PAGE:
Warren officials to review full plan proposal | News, Sports, Jobs

WARREN — Officials will have until early June to make suggestions or changes to the final sections of a comprehensive plan for the city, which the Trumbull County Planning Commission is working on.

More than 25 people, including city council members, city officials and residents, attended a briefing presentation by county planning commission staff on Tuesday, which showed a draft of the final comprehensive plan.

Mayor Doug Franklin said officials would review completed sections of the draft proposal and provide feedback for changes.

“It is long overdue. The city master plan has not been updated since the 1960s. This is a great opportunity to implement this plan soon,” said Franklin.

Julie Green, director of the planning commission, said comments should be received by June 3.


Nicholas Coggins, deputy director of the planning commission, said the plan was launched in 2016 but was suspended during the COVID-19 pandemic and then resumed in 2021. He said community surveys were carried out in 2017 and 2018, and 1,000 people responded to help develop the plan.

“It helped us show what people wanted to see as the community progressed,” Coggins said.

Coggins said a section of the plan has goals and recommendations that include focusing on upgrading and maintaining infrastructure, such as roads and sidewalks; revitalize downtown; attracting, retaining and fostering youth enterprise, outreach and development; and tackle underserved areas.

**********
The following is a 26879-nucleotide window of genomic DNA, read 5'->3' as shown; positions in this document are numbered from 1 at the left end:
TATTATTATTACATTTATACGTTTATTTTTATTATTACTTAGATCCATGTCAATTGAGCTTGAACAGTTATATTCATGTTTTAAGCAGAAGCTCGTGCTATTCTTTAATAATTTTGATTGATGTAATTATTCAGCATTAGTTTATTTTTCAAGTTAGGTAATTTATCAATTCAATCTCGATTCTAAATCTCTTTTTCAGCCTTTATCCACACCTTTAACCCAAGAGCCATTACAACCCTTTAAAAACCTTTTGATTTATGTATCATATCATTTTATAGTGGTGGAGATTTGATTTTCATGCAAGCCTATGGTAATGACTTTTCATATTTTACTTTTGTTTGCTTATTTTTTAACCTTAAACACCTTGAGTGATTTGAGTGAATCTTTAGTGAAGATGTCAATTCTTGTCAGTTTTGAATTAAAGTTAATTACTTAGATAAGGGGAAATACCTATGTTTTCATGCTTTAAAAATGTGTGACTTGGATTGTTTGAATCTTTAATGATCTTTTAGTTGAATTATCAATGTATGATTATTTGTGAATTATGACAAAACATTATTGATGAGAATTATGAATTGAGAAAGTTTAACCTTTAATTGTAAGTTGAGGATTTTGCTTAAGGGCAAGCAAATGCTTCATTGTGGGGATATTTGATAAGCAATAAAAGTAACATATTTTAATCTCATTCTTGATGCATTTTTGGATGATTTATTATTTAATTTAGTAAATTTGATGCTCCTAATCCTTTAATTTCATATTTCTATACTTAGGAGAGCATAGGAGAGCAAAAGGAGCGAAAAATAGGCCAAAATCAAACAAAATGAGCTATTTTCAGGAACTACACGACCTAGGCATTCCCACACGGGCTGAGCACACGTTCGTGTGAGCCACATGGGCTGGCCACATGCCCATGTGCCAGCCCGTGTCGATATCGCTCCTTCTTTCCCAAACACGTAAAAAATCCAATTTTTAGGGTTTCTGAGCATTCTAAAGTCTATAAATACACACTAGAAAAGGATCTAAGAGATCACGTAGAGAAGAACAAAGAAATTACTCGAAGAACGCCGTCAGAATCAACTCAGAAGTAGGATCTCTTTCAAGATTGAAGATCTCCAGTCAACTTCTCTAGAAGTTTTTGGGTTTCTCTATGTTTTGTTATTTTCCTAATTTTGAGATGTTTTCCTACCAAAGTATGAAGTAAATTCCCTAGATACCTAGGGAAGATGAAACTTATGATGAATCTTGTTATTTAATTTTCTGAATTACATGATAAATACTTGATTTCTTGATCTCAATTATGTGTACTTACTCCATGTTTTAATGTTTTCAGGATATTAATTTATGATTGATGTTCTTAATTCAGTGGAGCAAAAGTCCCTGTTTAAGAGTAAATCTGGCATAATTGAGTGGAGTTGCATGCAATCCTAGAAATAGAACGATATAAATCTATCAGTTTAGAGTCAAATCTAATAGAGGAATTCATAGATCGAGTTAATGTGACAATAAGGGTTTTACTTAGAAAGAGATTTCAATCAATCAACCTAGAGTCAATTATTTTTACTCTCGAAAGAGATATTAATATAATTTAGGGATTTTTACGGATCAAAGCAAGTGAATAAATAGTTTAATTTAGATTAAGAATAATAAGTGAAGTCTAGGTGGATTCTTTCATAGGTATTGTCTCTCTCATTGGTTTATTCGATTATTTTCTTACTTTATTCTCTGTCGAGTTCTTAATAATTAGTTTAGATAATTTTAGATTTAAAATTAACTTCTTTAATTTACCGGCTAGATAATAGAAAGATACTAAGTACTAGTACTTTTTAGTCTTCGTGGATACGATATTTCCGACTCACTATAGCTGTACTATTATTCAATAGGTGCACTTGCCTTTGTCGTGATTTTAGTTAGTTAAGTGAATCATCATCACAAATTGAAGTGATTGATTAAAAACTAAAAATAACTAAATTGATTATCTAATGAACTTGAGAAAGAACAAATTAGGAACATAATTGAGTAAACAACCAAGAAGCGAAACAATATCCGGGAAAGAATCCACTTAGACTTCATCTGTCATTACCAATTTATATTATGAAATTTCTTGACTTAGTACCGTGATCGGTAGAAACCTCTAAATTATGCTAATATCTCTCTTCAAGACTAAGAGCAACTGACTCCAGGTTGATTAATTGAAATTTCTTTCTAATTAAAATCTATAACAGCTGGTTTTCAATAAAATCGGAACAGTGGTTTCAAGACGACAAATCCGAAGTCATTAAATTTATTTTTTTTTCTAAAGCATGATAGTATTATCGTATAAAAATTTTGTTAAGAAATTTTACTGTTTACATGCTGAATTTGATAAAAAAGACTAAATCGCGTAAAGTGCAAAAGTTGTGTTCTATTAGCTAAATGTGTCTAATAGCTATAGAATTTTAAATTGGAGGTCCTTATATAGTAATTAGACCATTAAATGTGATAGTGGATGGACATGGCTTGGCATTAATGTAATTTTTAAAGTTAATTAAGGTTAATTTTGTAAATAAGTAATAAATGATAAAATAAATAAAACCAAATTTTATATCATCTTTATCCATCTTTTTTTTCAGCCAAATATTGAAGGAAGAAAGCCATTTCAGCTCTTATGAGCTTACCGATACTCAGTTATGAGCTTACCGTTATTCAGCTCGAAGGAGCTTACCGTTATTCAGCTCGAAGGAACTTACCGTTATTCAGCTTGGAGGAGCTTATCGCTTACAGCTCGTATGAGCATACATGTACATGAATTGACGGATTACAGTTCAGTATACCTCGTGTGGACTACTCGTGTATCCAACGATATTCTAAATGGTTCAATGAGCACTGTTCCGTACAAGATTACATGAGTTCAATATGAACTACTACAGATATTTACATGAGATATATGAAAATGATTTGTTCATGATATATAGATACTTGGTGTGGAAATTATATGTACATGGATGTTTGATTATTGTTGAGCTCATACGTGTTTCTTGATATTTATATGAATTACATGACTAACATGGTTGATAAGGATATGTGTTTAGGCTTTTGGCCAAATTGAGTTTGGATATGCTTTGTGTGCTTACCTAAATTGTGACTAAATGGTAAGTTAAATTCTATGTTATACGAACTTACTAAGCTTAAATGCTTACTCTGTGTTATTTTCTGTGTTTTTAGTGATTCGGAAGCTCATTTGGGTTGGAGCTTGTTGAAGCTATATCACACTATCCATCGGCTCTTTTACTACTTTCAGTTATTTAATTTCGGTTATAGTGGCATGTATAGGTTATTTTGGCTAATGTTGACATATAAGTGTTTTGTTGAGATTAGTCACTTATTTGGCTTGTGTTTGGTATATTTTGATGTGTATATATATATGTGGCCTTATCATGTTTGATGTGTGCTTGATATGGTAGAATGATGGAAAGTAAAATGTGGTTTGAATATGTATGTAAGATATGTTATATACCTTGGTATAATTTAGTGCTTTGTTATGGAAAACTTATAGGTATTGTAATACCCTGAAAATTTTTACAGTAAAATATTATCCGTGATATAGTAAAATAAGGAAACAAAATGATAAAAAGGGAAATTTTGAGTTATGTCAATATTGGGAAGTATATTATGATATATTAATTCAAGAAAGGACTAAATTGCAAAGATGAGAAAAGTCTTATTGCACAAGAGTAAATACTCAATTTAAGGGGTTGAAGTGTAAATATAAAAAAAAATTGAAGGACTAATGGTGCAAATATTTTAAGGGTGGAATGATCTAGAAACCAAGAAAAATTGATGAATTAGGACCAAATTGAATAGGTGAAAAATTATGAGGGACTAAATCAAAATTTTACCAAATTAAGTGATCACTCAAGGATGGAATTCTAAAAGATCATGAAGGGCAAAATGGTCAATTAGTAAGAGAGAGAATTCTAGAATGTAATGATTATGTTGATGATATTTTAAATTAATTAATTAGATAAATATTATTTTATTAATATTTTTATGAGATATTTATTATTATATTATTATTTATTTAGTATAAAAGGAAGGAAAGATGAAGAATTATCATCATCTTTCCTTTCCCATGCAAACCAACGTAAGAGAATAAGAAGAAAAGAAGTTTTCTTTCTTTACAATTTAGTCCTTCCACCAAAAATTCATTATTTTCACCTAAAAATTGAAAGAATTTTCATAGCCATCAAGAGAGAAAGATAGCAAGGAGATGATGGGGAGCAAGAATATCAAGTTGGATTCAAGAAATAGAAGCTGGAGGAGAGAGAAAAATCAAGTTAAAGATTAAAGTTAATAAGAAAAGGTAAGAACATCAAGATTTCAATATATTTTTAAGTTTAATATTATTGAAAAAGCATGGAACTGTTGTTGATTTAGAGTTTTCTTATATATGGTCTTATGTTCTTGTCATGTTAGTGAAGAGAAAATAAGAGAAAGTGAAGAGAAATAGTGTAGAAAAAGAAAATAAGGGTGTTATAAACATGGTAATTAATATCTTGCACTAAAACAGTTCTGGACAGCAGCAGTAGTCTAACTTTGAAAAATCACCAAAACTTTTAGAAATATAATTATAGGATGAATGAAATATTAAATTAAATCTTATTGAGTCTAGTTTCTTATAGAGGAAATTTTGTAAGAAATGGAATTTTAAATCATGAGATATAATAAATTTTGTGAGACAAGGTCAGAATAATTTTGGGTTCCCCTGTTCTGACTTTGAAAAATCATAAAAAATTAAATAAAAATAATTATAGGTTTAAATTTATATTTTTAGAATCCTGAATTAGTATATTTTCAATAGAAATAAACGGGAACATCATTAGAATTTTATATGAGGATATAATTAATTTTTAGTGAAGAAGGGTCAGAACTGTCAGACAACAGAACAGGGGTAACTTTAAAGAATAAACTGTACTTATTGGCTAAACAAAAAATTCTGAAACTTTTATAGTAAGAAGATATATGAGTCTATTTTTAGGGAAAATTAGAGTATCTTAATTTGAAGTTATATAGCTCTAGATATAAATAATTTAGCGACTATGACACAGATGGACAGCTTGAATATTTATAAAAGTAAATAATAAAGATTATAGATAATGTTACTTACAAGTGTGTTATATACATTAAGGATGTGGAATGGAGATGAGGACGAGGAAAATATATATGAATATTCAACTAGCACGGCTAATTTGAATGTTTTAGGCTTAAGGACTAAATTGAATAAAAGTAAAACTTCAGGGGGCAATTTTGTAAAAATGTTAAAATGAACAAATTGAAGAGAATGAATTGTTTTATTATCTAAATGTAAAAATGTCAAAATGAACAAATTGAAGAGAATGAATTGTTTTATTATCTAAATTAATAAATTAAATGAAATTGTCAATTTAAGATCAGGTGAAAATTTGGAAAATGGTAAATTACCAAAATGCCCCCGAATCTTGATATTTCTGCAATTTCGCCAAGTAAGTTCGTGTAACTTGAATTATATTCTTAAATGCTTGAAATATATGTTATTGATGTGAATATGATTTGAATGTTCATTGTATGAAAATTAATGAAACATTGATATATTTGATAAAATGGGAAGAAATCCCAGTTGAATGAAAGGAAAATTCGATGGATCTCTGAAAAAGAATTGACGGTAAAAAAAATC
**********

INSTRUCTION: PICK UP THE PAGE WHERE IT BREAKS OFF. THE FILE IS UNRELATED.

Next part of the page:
“The city will look at ways to tackle implementations. The survey helped us find these different categories,” Coggins said.

The plan includes sections of maps, graphics and text focusing on available land, potential areas for zoning and annexation and future land use. Areas targeted for funding included the Golden Triangle, an area shared with Howland Township that is a manufacturing-centric site.

TJ Keiran, environmental coordinator/GIS specialist with the planning commission, said zoning areas – such as tax incentive zones – could be marketed for potential commercial development. Other locations would be community reinvestment areas.

Keiran said the city may consider rezoning 15 areas named in the plan.

Coggins said the plan will be helpful for the city’s future development.

“It can be consulted regularly” he said.

According to Green, polls have shown that the public is concerned about improving roads and sidewalks and public transportation.

“The city will be the entity that decides when to start implementing the completed plan. There can be short, medium or long term goals. said Green.

Polls also showed interest in community activities in parks and youth involvement, Coggins said.

Green said the plan will be ready for use once the board gives formal approval after any updates or changes have been made.

The draft plan is available on the City’s website under the heading “planning and engineering.”

Council Chairman John Brown asked if residents could be trained in the use of GIS mapping tools so they can walk through the sections of the plan that appear online.

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